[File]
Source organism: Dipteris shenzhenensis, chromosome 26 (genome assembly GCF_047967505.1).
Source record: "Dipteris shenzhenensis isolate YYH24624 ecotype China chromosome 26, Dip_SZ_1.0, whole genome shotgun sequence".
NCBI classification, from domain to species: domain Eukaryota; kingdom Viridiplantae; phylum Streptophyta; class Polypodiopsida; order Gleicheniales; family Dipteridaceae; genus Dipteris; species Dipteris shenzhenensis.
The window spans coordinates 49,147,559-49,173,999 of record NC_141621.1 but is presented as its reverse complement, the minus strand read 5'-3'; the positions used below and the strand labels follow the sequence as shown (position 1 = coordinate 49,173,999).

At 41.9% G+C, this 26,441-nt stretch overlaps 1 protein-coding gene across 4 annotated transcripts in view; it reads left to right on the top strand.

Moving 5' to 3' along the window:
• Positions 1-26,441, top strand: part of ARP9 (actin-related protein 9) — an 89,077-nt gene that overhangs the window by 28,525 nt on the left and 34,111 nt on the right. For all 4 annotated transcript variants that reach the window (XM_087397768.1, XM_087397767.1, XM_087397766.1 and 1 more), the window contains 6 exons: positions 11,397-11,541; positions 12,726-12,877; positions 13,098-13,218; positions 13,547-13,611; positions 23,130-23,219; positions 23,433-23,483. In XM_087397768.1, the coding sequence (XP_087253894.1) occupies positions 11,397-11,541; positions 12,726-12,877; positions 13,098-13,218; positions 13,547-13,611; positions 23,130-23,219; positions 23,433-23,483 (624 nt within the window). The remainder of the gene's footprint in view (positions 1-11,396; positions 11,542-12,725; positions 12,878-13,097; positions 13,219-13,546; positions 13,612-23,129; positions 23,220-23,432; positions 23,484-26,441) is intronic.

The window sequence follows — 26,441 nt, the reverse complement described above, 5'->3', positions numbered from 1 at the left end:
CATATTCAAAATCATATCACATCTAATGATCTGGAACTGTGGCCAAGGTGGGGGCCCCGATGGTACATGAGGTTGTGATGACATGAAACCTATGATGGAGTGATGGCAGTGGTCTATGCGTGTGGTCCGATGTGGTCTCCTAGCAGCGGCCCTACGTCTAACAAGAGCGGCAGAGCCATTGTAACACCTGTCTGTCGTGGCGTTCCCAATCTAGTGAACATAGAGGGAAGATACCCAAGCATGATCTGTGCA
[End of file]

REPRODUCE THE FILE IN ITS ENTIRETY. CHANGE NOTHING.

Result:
Source organism: Dipteris shenzhenensis, chromosome 26 (genome assembly GCF_047967505.1).
Source record: "Dipteris shenzhenensis isolate YYH24624 ecotype China chromosome 26, Dip_SZ_1.0, whole genome shotgun sequence".
NCBI classification, from domain to species: domain Eukaryota; kingdom Viridiplantae; phylum Streptophyta; class Polypodiopsida; order Gleicheniales; family Dipteridaceae; genus Dipteris; species Dipteris shenzhenensis.
The window spans coordinates 49,147,559-49,173,999 of record NC_141621.1 but is presented as its reverse complement, the minus strand read 5'-3'; the positions used below and the strand labels follow the sequence as shown (position 1 = coordinate 49,173,999).

At 41.9% G+C, this 26,441-nt stretch overlaps 1 protein-coding gene across 4 annotated transcripts in view; it reads left to right on the top strand.

Moving 5' to 3' along the window:
• Positions 1-26,441, top strand: part of ARP9 (actin-related protein 9) — an 89,077-nt gene that overhangs the window by 28,525 nt on the left and 34,111 nt on the right. For all 4 annotated transcript variants that reach the window (XM_087397768.1, XM_087397767.1, XM_087397766.1 and 1 more), the window contains 6 exons: positions 11,397-11,541; positions 12,726-12,877; positions 13,098-13,218; positions 13,547-13,611; positions 23,130-23,219; positions 23,433-23,483. In XM_087397768.1, the coding sequence (XP_087253894.1) occupies positions 11,397-11,541; positions 12,726-12,877; positions 13,098-13,218; positions 13,547-13,611; positions 23,130-23,219; positions 23,433-23,483 (624 nt within the window). The remainder of the gene's footprint in view (positions 1-11,396; positions 11,542-12,725; positions 12,878-13,097; positions 13,219-13,546; positions 13,612-23,129; positions 23,220-23,432; positions 23,484-26,441) is intronic.

The window sequence follows — 26,441 nt, the reverse complement described above, 5'->3', positions numbered from 1 at the left end:
CATATTCAAAATCATATCACATCTAATGATCTGGAACTGTGGCCAAGGTGGGGGCCCCGATGGTACATGAGGTTGTGATGACATGAAACCTATGATGGAGTGATGGCAGTGGTCTATGCGTGTGGTCCGATGTGGTCTCCTAGCAGCGGCCCTACGTCTAACAAGAGCGGCAGAGCCATTGTAACACCTGTCTGTCGTGGCGTTCCCAATCTAGTGAACATAGAGGGAAGATACCCAAGCATGATCTGTGCA